The Lawyer’s new China Elite report contains the most detailed research available on the PRC legal market and contains unparalleled insight into the country's leading law firms. They vary in size, practice focus and geographic coverage, but they all share one common quality – ambition... Read more
This year, The Lawyer’s annual ranking of the largest UK law firms by turnover is available as an interactive, digital benchmarking tool. For the first time this will allow you to manipulate each data set against the metrics of your choice.
The Irish government has slashed legal fees by an unprecedented two-thirds for lawyers involved in tribunals.
The cuts were imposed on 19 July by Charlie McCreevy, the Republic’s former finance minister, who stepped down a few days after the announcement. McCreevy said even after the reductions senior barristers will still earn seven times the average industrial wage.
Under the changes, senior counsel will see daily rates drop from €2,500 (£1,650) to €969 (£640). But even with the cutbacks, it is expected that taxpayers in the Republic will foot a £292m legal bill for tribunals and inquiries by the end of the year.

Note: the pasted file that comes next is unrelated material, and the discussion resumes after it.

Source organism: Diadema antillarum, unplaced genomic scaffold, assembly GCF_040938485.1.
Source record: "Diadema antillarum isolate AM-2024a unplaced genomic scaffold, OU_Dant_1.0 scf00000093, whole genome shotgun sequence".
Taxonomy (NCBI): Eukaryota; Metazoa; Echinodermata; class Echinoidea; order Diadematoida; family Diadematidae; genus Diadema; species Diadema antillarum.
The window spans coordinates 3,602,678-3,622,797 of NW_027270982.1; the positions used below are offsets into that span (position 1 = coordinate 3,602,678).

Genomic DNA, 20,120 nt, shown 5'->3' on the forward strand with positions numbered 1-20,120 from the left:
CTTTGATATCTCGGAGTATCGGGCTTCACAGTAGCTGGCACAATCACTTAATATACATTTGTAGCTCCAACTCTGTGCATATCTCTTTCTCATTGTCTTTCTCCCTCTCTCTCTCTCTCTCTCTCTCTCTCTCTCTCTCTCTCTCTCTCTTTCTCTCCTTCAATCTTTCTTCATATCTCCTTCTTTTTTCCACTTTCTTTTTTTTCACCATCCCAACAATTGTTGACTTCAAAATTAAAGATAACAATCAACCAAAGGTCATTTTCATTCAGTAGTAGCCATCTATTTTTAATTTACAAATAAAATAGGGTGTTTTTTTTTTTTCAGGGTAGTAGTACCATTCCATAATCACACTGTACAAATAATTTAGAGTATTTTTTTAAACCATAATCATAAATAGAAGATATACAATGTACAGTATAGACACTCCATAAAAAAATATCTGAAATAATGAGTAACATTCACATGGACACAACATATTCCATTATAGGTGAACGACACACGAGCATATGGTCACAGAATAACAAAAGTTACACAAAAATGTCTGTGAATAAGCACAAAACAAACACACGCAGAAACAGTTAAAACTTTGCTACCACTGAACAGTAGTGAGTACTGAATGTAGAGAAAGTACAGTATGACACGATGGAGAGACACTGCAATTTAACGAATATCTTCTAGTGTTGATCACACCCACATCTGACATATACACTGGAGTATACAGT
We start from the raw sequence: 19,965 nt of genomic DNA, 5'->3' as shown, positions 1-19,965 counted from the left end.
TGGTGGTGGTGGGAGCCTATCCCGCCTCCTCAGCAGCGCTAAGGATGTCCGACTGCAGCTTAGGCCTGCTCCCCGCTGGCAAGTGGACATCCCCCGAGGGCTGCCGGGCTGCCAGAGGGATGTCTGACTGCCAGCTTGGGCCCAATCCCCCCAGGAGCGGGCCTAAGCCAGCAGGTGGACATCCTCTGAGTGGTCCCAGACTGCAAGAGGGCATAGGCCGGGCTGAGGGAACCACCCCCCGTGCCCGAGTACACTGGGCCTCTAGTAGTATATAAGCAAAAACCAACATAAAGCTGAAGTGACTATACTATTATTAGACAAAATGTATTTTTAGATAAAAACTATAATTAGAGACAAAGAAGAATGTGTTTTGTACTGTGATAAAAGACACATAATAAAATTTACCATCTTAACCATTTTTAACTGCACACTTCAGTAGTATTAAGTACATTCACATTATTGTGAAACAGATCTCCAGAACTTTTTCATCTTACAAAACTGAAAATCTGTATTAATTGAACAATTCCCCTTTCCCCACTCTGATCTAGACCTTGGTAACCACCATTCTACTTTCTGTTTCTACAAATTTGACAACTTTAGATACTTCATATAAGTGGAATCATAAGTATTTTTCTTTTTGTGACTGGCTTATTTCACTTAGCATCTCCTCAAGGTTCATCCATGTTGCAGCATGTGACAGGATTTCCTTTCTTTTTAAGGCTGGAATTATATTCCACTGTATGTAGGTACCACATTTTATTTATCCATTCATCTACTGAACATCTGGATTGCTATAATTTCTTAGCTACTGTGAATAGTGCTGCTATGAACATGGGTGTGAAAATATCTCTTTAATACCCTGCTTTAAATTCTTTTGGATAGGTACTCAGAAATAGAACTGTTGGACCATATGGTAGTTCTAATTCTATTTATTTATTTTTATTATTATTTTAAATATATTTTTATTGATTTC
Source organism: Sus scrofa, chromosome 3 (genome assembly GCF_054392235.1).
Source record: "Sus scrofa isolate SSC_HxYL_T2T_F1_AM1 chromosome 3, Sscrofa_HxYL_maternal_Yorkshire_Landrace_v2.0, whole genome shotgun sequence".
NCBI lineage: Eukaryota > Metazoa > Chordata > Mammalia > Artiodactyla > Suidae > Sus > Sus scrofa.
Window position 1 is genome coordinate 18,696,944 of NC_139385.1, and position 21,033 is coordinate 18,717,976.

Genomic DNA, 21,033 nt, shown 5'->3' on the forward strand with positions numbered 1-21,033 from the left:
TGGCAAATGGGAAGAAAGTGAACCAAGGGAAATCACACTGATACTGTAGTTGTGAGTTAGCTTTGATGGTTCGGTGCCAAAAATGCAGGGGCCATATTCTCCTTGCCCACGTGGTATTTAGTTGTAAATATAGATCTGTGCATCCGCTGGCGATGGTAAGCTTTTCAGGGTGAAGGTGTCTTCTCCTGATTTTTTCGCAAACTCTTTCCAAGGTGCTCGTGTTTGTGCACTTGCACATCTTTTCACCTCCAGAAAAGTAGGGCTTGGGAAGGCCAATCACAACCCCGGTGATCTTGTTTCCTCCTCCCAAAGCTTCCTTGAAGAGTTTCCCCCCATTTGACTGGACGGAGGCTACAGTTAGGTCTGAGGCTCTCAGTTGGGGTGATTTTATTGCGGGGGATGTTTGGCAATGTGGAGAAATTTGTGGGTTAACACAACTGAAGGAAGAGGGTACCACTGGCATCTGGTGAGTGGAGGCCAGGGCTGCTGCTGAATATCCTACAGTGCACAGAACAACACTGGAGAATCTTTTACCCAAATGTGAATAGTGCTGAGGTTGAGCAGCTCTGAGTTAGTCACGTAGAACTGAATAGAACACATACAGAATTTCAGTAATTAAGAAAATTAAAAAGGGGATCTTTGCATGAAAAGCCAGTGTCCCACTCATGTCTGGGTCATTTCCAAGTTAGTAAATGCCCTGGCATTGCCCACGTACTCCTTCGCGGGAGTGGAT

The dramatic reduction is far higher than even the swingeing cuts of around 20 per cent imposed by Westminster on criminal barristers’ fees in England and Wales earlier this year.
Originally the UK Treasury had sought to impose higher cuts, but agreed to a compromise on 25 June after the English criminal bar went on strike for the first time in its history.
The new rates, due to come into force in the Republic on 1 September, will be similar to the salaries of Irish High Court judges, but will also include an extra 15 per cent to cover pension contributions.